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Confinement of Conscientious Objectors as Psychiatric Patients in World War I Germany

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This article deals with a subject hitherto almost totally ignored in historical literature: the fate of those German conscientious objectors (COs), both religious and political, who were confined as psychiatric patients during World War I. Reports by psychiatrists examining these men, which were printed in medical journals during the war years, form the chief source on which the author bases his article. Some of these psychiatrists regarded their CO “patients” as mostly sane (though mistaken in their views), while others considered that, with a few exceptions perhaps, they were suffering from some form of mental disorder which had led them to refuse military service. The end of the war brought the men release from confinement. Such treatment, the author concludes, though short-lived, contained dangerous implications for human rights.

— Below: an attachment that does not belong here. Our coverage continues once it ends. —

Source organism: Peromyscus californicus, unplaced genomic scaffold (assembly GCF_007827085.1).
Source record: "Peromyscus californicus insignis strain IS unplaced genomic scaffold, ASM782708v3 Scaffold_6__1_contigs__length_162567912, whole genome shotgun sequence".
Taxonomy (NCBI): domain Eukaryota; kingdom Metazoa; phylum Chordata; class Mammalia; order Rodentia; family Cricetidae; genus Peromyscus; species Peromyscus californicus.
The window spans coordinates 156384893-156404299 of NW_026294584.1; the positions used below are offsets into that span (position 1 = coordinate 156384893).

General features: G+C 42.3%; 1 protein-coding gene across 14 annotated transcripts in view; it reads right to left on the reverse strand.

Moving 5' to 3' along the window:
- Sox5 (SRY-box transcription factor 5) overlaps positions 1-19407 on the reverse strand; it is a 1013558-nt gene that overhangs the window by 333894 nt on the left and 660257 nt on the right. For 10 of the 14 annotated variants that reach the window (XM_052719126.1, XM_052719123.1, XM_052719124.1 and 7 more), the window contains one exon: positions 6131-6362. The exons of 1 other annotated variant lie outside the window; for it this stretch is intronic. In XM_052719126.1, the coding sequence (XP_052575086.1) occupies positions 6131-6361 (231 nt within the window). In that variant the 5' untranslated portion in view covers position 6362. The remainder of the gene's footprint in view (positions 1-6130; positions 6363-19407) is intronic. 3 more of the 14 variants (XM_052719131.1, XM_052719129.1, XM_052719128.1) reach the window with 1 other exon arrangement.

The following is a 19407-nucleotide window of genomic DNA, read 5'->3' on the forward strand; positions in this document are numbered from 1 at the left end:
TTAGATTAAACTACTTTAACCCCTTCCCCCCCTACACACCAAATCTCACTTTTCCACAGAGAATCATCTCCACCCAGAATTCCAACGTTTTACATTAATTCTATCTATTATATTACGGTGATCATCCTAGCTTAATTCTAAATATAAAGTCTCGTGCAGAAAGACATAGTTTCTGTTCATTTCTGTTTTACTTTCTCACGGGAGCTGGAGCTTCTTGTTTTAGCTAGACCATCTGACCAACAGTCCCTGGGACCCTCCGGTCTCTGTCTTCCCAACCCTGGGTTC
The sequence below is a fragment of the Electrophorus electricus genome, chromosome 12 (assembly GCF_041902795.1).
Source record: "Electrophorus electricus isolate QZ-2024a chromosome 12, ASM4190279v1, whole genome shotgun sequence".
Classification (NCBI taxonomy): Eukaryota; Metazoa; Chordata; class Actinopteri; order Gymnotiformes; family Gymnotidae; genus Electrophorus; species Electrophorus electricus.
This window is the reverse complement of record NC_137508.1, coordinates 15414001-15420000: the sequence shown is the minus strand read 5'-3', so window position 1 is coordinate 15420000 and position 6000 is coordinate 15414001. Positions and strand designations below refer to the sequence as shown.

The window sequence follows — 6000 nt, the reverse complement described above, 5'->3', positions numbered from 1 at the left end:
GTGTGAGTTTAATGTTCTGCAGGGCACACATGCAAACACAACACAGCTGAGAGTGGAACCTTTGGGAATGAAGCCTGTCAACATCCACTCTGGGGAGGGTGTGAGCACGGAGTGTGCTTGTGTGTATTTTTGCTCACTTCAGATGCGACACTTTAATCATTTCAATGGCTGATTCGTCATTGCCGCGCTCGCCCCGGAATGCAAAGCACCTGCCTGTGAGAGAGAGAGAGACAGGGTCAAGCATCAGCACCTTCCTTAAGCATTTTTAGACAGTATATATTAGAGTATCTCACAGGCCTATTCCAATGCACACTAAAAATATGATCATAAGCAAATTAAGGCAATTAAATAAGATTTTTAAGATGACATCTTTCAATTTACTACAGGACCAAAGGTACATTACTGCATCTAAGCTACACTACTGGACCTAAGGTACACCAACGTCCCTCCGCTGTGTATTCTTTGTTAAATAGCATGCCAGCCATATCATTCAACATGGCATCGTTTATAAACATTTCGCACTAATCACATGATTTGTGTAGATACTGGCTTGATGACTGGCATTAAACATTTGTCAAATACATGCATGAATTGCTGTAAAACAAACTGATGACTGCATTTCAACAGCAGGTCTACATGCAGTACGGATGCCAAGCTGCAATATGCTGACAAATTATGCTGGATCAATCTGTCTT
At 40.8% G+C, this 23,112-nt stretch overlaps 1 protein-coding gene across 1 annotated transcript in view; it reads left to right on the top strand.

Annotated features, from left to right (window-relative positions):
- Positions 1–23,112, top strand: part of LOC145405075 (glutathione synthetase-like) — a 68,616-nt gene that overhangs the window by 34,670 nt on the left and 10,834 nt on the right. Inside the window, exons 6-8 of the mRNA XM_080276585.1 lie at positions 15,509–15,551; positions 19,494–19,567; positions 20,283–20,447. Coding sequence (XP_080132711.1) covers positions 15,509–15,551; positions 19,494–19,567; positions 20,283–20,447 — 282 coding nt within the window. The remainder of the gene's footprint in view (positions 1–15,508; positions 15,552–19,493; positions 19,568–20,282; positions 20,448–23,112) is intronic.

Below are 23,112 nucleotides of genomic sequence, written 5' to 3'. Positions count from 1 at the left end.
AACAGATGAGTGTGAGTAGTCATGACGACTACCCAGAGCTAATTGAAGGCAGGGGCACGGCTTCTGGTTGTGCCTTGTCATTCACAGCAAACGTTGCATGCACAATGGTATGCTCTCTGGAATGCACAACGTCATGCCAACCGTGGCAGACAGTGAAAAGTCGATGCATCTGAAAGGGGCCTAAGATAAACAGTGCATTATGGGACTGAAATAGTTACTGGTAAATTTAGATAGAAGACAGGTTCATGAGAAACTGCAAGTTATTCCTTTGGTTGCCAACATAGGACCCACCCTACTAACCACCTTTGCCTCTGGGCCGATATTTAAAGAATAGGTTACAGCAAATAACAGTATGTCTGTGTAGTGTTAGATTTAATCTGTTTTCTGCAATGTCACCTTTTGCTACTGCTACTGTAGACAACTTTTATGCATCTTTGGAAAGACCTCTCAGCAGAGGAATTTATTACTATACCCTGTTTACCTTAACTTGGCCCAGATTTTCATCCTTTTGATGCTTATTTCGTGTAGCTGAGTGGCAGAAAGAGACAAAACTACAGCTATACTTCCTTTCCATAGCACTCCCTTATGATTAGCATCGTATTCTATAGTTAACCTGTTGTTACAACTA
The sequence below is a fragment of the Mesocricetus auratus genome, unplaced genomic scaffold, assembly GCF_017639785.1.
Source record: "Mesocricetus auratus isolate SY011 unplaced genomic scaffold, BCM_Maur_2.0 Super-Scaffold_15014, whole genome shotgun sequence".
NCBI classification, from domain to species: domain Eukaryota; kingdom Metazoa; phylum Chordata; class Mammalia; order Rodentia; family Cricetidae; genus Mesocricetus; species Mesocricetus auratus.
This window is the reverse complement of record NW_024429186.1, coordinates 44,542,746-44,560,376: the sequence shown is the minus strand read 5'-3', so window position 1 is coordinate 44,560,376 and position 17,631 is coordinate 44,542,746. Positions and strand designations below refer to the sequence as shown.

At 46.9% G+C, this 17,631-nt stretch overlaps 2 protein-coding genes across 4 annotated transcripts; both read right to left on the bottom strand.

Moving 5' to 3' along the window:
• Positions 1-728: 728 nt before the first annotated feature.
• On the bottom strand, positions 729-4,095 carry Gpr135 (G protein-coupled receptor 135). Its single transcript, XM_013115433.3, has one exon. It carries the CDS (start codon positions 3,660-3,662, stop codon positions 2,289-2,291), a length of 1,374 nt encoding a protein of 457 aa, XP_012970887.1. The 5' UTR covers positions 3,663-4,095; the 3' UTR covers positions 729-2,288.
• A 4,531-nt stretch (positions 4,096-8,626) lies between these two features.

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Document Type: Research Article

Affiliations: University of Toronto

Publication date: July 1, 1998

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